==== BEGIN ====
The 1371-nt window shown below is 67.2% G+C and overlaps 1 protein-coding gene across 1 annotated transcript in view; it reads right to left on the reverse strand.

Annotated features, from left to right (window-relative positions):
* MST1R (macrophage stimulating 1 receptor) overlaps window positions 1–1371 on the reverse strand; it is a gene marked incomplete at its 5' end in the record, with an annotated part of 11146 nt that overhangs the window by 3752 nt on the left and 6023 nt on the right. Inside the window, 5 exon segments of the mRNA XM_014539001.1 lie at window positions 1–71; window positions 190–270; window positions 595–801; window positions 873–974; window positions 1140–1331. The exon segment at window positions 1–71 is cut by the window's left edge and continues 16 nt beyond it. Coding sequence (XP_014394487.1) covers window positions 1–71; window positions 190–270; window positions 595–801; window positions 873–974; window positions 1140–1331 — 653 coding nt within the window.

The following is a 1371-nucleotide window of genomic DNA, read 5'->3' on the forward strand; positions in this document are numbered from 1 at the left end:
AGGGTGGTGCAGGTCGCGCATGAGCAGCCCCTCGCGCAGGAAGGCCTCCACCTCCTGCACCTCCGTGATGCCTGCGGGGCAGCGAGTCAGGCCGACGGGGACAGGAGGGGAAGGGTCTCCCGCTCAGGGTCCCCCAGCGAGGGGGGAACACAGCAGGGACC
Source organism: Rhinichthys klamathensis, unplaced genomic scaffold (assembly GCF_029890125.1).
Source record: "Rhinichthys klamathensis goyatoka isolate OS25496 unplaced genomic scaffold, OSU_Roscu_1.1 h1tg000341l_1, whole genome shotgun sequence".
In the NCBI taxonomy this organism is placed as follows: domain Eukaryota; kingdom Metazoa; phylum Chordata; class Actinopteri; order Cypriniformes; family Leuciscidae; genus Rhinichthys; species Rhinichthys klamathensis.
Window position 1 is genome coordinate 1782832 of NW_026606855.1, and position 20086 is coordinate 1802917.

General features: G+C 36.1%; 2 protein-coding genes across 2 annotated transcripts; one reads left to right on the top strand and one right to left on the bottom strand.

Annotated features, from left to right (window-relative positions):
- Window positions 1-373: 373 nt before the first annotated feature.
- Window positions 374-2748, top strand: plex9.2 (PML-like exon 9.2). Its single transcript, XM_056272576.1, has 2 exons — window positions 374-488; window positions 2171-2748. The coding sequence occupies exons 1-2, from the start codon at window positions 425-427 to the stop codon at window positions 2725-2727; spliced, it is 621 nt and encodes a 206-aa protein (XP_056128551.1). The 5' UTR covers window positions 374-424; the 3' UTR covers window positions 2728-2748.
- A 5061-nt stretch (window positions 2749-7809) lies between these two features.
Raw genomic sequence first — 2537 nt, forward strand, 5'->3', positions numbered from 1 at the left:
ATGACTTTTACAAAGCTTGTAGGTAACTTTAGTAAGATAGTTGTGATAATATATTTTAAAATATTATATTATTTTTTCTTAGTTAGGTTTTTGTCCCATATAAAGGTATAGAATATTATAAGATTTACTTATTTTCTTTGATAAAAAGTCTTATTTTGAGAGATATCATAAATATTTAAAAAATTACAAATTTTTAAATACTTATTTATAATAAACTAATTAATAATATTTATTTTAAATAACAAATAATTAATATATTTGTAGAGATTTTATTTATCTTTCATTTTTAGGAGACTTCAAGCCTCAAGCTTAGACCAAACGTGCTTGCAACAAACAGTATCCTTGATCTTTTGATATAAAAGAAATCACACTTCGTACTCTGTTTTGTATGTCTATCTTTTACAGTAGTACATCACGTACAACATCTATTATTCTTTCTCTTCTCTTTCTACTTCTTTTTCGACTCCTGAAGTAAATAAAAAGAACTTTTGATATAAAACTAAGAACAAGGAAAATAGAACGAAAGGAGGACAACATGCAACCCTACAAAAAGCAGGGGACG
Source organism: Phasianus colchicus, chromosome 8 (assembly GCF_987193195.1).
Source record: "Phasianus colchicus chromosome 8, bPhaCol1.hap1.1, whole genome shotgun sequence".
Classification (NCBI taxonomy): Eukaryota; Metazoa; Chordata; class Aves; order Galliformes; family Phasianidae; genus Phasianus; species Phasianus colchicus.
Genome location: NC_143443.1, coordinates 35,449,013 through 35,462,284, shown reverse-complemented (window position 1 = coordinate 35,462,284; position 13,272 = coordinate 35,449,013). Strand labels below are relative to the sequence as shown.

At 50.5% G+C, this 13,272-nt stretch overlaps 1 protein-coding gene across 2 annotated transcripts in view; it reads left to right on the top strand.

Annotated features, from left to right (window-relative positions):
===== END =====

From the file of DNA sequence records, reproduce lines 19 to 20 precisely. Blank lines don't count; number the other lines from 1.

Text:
Classification (NCBI taxonomy): Eukaryota; Metazoa; Chordata; class Aves; order Galliformes; family Phasianidae; genus Phasianus; species Phasianus colchicus.
Genome location: NC_143443.1, coordinates 35,449,013 through 35,462,284, shown reverse-complemented (window position 1 = coordinate 35,462,284; position 13,272 = coordinate 35,449,013). Strand labels below are relative to the sequence as shown.